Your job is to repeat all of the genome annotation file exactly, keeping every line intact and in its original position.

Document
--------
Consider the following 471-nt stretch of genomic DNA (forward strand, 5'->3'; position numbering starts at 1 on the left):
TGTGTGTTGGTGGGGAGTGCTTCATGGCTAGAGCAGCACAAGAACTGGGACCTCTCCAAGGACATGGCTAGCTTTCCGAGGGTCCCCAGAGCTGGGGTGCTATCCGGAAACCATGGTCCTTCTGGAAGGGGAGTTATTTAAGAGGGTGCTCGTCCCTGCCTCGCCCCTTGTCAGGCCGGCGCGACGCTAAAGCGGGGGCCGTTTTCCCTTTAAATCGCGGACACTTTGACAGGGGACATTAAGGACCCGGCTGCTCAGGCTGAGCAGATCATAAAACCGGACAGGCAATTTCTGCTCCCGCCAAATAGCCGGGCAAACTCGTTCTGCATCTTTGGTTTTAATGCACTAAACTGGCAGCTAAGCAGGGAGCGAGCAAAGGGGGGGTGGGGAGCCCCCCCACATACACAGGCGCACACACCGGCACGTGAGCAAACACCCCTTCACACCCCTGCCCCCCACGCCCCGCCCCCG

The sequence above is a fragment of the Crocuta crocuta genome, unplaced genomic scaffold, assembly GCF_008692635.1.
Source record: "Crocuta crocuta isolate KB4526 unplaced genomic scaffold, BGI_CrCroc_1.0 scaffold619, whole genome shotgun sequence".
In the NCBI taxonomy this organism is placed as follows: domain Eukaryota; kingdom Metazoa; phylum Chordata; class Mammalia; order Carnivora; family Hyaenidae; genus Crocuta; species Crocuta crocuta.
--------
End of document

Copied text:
Consider the following 471-nt stretch of genomic DNA (forward strand, 5'->3'; position numbering starts at 1 on the left):
TGTGTGTTGGTGGGGAGTGCTTCATGGCTAGAGCAGCACAAGAACTGGGACCTCTCCAAGGACATGGCTAGCTTTCCGAGGGTCCCCAGAGCTGGGGTGCTATCCGGAAACCATGGTCCTTCTGGAAGGGGAGTTATTTAAGAGGGTGCTCGTCCCTGCCTCGCCCCTTGTCAGGCCGGCGCGACGCTAAAGCGGGGGCCGTTTTCCCTTTAAATCGCGGACACTTTGACAGGGGACATTAAGGACCCGGCTGCTCAGGCTGAGCAGATCATAAAACCGGACAGGCAATTTCTGCTCCCGCCAAATAGCCGGGCAAACTCGTTCTGCATCTTTGGTTTTAATGCACTAAACTGGCAGCTAAGCAGGGAGCGAGCAAAGGGGGGGTGGGGAGCCCCCCCACATACACAGGCGCACACACCGGCACGTGAGCAAACACCCCTTCACACCCCTGCCCCCCACGCCCCGCCCCCG

The sequence above is a fragment of the Crocuta crocuta genome, unplaced genomic scaffold, assembly GCF_008692635.1.
Source record: "Crocuta crocuta isolate KB4526 unplaced genomic scaffold, BGI_CrCroc_1.0 scaffold619, whole genome shotgun sequence".
In the NCBI taxonomy this organism is placed as follows: domain Eukaryota; kingdom Metazoa; phylum Chordata; class Mammalia; order Carnivora; family Hyaenidae; genus Crocuta; species Crocuta crocuta.